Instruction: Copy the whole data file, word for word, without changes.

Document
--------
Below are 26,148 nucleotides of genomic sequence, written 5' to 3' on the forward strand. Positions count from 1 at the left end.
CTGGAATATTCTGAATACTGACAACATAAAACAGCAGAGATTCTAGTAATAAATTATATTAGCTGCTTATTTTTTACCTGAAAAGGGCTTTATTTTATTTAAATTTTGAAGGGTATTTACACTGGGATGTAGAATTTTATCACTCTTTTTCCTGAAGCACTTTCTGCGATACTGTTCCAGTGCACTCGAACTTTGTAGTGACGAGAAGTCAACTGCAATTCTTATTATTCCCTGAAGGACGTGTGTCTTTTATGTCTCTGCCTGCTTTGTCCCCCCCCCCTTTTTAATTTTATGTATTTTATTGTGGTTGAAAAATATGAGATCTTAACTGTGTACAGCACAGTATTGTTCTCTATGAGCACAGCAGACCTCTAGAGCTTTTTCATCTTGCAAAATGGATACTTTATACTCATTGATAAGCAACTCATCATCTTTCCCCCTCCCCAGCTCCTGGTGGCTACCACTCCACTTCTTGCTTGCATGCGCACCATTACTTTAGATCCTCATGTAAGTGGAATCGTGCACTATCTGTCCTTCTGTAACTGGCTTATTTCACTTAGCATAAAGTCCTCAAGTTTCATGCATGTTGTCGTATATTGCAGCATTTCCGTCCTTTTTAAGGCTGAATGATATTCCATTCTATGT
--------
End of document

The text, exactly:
Below are 26,148 nucleotides of genomic sequence, written 5' to 3' on the forward strand. Positions count from 1 at the left end.
CTGGAATATTCTGAATACTGACAACATAAAACAGCAGAGATTCTAGTAATAAATTATATTAGCTGCTTATTTTTTACCTGAAAAGGGCTTTATTTTATTTAAATTTTGAAGGGTATTTACACTGGGATGTAGAATTTTATCACTCTTTTTCCTGAAGCACTTTCTGCGATACTGTTCCAGTGCACTCGAACTTTGTAGTGACGAGAAGTCAACTGCAATTCTTATTATTCCCTGAAGGACGTGTGTCTTTTATGTCTCTGCCTGCTTTGTCCCCCCCCCCTTTTTAATTTTATGTATTTTATTGTGGTTGAAAAATATGAGATCTTAACTGTGTACAGCACAGTATTGTTCTCTATGAGCACAGCAGACCTCTAGAGCTTTTTCATCTTGCAAAATGGATACTTTATACTCATTGATAAGCAACTCATCATCTTTCCCCCTCCCCAGCTCCTGGTGGCTACCACTCCACTTCTTGCTTGCATGCGCACCATTACTTTAGATCCTCATGTAAGTGGAATCGTGCACTATCTGTCCTTCTGTAACTGGCTTATTTCACTTAGCATAAAGTCCTCAAGTTTCATGCATGTTGTCGTATATTGCAGCATTTCCGTCCTTTTTAAGGCTGAATGATATTCCATTCTATGT